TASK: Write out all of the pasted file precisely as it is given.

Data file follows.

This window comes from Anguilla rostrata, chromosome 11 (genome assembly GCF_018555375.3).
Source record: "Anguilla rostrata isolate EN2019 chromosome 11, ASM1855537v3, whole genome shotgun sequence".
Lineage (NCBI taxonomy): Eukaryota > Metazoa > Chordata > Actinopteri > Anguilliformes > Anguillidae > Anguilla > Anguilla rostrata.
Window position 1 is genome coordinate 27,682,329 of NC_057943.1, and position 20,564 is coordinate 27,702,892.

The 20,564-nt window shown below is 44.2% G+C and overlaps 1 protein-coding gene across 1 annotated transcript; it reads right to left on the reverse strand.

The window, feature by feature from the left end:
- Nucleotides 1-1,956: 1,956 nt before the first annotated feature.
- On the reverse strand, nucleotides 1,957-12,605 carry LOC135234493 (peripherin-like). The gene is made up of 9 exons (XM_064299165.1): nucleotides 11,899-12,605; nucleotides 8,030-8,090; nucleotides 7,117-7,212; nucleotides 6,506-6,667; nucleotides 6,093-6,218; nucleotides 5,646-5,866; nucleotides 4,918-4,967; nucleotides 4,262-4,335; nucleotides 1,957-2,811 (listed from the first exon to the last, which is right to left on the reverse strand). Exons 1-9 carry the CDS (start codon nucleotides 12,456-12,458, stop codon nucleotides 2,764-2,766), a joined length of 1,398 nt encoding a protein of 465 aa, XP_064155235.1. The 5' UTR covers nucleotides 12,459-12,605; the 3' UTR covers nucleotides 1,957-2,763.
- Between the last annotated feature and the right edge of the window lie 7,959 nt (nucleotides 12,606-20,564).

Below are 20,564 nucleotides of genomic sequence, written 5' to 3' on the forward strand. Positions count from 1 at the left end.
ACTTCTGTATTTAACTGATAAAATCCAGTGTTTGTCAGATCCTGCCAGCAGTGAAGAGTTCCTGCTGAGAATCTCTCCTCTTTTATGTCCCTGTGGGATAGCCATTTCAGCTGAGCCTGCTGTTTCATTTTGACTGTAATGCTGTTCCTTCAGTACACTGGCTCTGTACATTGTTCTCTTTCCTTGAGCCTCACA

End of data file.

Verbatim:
This window comes from Anguilla rostrata, chromosome 11 (genome assembly GCF_018555375.3).
Source record: "Anguilla rostrata isolate EN2019 chromosome 11, ASM1855537v3, whole genome shotgun sequence".
Lineage (NCBI taxonomy): Eukaryota > Metazoa > Chordata > Actinopteri > Anguilliformes > Anguillidae > Anguilla > Anguilla rostrata.
Window position 1 is genome coordinate 27,682,329 of NC_057943.1, and position 20,564 is coordinate 27,702,892.

The 20,564-nt window shown below is 44.2% G+C and overlaps 1 protein-coding gene across 1 annotated transcript; it reads right to left on the reverse strand.

The window, feature by feature from the left end:
- Nucleotides 1-1,956: 1,956 nt before the first annotated feature.
- On the reverse strand, nucleotides 1,957-12,605 carry LOC135234493 (peripherin-like). The gene is made up of 9 exons (XM_064299165.1): nucleotides 11,899-12,605; nucleotides 8,030-8,090; nucleotides 7,117-7,212; nucleotides 6,506-6,667; nucleotides 6,093-6,218; nucleotides 5,646-5,866; nucleotides 4,918-4,967; nucleotides 4,262-4,335; nucleotides 1,957-2,811 (listed from the first exon to the last, which is right to left on the reverse strand). Exons 1-9 carry the CDS (start codon nucleotides 12,456-12,458, stop codon nucleotides 2,764-2,766), a joined length of 1,398 nt encoding a protein of 465 aa, XP_064155235.1. The 5' UTR covers nucleotides 12,459-12,605; the 3' UTR covers nucleotides 1,957-2,763.
- Between the last annotated feature and the right edge of the window lie 7,959 nt (nucleotides 12,606-20,564).

Below are 20,564 nucleotides of genomic sequence, written 5' to 3' on the forward strand. Positions count from 1 at the left end.
ACTTCTGTATTTAACTGATAAAATCCAGTGTTTGTCAGATCCTGCCAGCAGTGAAGAGTTCCTGCTGAGAATCTCTCCTCTTTTATGTCCCTGTGGGATAGCCATTTCAGCTGAGCCTGCTGTTTCATTTTGACTGTAATGCTGTTCCTTCAGTACACTGGCTCTGTACATTGTTCTCTTTCCTTGAGCCTCACA